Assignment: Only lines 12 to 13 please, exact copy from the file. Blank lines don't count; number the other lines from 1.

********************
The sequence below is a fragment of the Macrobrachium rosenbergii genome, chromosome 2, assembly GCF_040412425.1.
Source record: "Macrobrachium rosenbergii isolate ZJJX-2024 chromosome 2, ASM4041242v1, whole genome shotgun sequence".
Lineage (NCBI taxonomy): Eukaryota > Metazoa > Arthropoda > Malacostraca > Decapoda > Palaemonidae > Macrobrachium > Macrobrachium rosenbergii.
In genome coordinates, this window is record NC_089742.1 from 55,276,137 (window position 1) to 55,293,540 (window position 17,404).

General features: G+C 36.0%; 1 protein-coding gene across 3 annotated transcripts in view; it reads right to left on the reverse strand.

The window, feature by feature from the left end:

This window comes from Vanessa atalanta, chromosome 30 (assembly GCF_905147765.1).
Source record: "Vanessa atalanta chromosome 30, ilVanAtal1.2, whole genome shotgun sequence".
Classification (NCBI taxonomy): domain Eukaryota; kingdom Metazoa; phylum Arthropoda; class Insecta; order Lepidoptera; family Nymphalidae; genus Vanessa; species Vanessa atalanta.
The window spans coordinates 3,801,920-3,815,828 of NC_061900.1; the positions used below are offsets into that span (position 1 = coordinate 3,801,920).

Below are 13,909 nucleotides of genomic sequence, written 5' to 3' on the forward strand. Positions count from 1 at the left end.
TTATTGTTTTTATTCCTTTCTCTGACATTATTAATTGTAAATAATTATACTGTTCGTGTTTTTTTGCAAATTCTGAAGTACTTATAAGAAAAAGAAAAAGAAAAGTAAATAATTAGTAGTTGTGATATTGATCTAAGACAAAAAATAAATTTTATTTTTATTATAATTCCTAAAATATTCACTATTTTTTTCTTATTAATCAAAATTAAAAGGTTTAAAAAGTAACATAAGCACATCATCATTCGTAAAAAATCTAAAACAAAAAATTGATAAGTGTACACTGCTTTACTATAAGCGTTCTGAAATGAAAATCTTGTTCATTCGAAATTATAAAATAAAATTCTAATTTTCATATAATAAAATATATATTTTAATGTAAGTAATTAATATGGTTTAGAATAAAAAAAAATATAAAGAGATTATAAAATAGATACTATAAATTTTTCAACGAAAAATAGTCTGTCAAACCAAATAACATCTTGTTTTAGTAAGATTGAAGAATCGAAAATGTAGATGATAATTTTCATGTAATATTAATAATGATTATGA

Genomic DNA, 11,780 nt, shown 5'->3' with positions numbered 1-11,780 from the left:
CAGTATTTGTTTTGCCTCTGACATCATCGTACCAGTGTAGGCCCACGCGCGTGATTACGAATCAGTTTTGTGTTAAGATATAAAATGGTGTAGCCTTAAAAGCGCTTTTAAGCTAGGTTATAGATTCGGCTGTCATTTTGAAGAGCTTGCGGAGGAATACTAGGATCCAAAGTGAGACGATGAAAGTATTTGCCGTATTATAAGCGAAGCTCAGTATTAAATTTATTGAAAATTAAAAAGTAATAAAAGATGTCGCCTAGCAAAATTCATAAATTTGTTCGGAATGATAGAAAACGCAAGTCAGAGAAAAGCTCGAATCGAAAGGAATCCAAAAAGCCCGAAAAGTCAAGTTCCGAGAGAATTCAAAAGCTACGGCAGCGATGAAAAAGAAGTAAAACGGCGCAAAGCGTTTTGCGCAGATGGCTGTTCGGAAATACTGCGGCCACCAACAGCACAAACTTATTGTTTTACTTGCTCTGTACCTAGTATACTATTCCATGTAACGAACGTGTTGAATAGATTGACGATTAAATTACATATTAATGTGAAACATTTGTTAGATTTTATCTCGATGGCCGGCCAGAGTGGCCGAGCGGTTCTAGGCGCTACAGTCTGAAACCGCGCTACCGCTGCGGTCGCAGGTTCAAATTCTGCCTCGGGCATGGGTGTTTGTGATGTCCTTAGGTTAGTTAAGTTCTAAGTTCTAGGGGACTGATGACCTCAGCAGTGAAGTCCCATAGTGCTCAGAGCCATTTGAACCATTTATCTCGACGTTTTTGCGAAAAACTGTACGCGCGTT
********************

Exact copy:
TTATTGTTTTTATTCCTTTCTCTGACATTATTAATTGTAAATAATTATACTGTTCGTGTTTTTTTGCAAATTCTGAAGTACTTATAAGAAAAAGAAAAAGAAAAGTAAATAATTAGTAGTTGTGATATTGATCTAAGACAAAAAATAAATTTTATTTTTATTATAATTCCTAAAATATTCACTATTTTTTTCTTATTAATCAAAATTAAAAGGTTTAAAAAGTAACATAAGCACATCATCATTCGTAAAAAATCTAAAACAAAAAATTGATAAGTGTACACTGCTTTACTATAAGCGTTCTGAAATGAAAATCTTGTTCATTCGAAATTATAAAATAAAATTCTAATTTTCATATAATAAAATATATATTTTAATGTAAGTAATTAATATGGTTTAGAATAAAAAAAAATATAAAGAGATTATAAAATAGATACTATAAATTTTTCAACGAAAAATAGTCTGTCAAACCAAATAACATCTTGTTTTAGTAAGATTGAAGAATCGAAAATGTAGATGATAATTTTCATGTAATATTAATAATGATTATGA

Genomic DNA, 11,780 nt, shown 5'->3' with positions numbered 1-11,780 from the left: